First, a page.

The majority of the tennis season is played outdoors, forcing players to contend with extremes in weather. While the wind and cool temperatures may adversely affect play, nothing impacts players more than hot and humid weather. Matches can take more than ninety minutes, and in hot conditions at such intense levels of activity the body’s ability to cool itself is pushed to the limit.
The normal mechanism by which you stay cool is by sweating, where evaporation of perspiration has a cooling effect. Humidity impairs this function and results in rising body temperature.
The spectrum of disorders caused by extended exposure to high temperatures and humidity goes from a mild rash to heat syncope, to heat exhaustion, and the most severe, heat stroke which occurs when body temperatures rise above 104⁰ F. Heat exhaustion results from excessive loss of water and salt due to profuse sweating.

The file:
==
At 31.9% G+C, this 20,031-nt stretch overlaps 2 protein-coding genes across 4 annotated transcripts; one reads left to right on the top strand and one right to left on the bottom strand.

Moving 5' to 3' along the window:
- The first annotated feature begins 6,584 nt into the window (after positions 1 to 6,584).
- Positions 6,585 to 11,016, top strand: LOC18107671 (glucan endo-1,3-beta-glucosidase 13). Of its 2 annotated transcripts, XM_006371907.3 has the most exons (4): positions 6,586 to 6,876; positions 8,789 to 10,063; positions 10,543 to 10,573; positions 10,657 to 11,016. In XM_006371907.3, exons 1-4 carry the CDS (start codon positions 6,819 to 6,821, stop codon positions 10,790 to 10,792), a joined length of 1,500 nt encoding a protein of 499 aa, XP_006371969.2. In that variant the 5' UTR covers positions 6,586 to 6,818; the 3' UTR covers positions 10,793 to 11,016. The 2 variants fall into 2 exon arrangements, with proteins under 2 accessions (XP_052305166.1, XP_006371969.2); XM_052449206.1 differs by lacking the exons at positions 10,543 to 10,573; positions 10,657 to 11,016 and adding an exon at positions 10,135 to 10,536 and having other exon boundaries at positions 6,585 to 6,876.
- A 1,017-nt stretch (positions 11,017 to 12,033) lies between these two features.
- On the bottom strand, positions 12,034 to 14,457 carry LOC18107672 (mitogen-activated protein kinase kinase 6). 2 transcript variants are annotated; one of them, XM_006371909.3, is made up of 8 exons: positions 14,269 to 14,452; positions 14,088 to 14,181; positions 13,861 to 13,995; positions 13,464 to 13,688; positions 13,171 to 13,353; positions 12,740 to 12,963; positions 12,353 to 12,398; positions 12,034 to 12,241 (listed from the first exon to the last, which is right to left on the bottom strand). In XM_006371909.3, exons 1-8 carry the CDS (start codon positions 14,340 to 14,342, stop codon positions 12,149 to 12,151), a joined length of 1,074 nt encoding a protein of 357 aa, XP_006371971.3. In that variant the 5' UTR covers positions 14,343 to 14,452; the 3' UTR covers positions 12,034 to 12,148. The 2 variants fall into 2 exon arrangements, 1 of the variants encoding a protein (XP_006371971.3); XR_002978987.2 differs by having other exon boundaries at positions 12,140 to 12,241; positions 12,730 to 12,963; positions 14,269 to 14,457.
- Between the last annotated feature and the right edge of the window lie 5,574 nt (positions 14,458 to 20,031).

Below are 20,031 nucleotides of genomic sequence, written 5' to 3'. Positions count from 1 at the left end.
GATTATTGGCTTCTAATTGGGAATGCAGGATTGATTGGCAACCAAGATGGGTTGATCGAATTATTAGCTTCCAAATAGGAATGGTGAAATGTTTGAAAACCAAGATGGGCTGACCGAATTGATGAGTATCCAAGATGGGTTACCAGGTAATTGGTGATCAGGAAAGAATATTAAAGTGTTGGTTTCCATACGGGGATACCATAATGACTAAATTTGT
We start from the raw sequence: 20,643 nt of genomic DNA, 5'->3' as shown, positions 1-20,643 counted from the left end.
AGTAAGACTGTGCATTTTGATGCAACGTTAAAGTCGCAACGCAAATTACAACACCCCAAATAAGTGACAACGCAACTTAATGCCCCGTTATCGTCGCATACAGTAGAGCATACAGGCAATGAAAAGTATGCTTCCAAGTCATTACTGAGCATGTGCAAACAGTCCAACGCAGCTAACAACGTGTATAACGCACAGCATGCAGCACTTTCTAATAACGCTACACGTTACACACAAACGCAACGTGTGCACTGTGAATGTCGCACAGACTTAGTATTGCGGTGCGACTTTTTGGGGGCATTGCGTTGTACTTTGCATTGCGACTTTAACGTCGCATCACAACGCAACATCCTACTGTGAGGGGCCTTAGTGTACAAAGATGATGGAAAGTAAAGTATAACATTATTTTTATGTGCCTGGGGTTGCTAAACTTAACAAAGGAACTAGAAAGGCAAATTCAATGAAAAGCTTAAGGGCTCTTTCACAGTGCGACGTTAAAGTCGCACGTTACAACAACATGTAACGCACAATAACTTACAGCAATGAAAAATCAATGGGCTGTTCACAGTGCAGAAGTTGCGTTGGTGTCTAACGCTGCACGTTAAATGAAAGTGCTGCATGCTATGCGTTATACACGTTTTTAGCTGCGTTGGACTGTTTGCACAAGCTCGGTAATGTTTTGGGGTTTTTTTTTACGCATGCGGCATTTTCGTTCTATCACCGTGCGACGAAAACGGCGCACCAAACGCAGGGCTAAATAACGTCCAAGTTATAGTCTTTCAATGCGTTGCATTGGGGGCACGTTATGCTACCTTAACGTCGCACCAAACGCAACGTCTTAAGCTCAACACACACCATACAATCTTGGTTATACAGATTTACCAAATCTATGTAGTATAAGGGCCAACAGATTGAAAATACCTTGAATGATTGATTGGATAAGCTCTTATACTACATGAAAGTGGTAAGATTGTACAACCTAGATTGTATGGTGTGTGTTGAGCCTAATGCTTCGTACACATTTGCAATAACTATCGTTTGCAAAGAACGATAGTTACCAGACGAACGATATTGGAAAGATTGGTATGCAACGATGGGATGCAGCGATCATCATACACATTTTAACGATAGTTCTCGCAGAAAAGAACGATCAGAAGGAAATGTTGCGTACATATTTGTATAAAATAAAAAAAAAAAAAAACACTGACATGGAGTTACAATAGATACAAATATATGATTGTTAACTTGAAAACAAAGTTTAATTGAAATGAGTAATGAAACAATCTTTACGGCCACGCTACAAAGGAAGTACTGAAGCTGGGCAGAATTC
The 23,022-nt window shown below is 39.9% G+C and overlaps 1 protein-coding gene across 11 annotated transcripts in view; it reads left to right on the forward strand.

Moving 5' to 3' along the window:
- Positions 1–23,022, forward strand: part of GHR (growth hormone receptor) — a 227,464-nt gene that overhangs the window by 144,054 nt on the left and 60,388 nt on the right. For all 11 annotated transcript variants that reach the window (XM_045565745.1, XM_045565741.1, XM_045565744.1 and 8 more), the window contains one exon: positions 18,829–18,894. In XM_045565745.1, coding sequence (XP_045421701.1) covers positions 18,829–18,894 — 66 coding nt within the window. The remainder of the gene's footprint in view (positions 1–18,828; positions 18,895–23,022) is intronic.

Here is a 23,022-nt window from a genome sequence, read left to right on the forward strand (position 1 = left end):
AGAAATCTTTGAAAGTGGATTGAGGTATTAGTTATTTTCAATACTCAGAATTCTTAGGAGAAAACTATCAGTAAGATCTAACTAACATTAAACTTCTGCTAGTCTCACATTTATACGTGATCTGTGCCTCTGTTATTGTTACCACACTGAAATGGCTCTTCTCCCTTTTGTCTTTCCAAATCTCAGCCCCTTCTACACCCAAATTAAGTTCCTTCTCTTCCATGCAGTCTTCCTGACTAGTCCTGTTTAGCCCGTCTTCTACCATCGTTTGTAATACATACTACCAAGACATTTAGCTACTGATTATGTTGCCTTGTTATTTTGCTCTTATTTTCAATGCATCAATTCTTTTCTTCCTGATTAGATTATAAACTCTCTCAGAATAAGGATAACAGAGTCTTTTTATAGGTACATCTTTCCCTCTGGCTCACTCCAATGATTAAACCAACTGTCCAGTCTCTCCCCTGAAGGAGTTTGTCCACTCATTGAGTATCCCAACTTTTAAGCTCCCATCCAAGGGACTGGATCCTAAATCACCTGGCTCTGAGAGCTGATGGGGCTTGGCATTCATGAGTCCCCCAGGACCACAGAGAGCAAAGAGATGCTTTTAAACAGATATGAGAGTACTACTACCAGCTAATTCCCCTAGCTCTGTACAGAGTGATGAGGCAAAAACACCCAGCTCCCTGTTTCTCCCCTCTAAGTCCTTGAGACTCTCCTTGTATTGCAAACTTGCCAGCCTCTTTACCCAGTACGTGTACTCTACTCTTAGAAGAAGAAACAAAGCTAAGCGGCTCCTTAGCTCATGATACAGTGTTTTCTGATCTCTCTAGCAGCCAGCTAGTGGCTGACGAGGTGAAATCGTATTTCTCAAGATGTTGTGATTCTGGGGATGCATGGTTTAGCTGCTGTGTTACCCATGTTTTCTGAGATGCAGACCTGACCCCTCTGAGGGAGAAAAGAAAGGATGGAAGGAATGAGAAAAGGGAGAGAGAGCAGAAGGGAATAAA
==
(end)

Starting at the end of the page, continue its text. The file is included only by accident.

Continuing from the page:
Heat syncope can result because the body’s volume of water is depleted. It can happen even from prolonged standing in extreme heat or a sudden change in body position, which can cause fainting.
Heat rash results from the skin being irritated by the heat and humidity.
If you feel excessively hot, the simple solution is to take a break, stop playing immediately and get out of the sun. Unfortunately professionals do not have this option.
When the sun is up with a heat index greater than 90⁰ F, play smart:
- Wear a hat
- Wear light-colored clothing made of material that does not trap the heat
- Keep hydrated, avoiding caffeinated beverages
- Stay in the shade during breaks and keep cool with ice packs
- Use sunblock when playing
- If you begin to feel any abnormal symptoms, ask for immediate help
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